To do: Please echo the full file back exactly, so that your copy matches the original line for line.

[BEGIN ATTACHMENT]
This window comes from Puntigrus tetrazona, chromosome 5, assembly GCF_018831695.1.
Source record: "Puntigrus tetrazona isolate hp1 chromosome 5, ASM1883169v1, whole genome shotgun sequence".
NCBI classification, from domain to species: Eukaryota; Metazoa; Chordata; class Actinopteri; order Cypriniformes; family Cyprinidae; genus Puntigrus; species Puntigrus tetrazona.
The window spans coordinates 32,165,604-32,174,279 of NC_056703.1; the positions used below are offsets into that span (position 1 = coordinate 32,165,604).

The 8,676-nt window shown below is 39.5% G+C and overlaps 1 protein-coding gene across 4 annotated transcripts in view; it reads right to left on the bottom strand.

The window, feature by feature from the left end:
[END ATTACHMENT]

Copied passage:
This window comes from Puntigrus tetrazona, chromosome 5, assembly GCF_018831695.1.
Source record: "Puntigrus tetrazona isolate hp1 chromosome 5, ASM1883169v1, whole genome shotgun sequence".
NCBI classification, from domain to species: Eukaryota; Metazoa; Chordata; class Actinopteri; order Cypriniformes; family Cyprinidae; genus Puntigrus; species Puntigrus tetrazona.
The window spans coordinates 32,165,604-32,174,279 of NC_056703.1; the positions used below are offsets into that span (position 1 = coordinate 32,165,604).

The 8,676-nt window shown below is 39.5% G+C and overlaps 1 protein-coding gene across 4 annotated transcripts in view; it reads right to left on the bottom strand.

The window, feature by feature from the left end: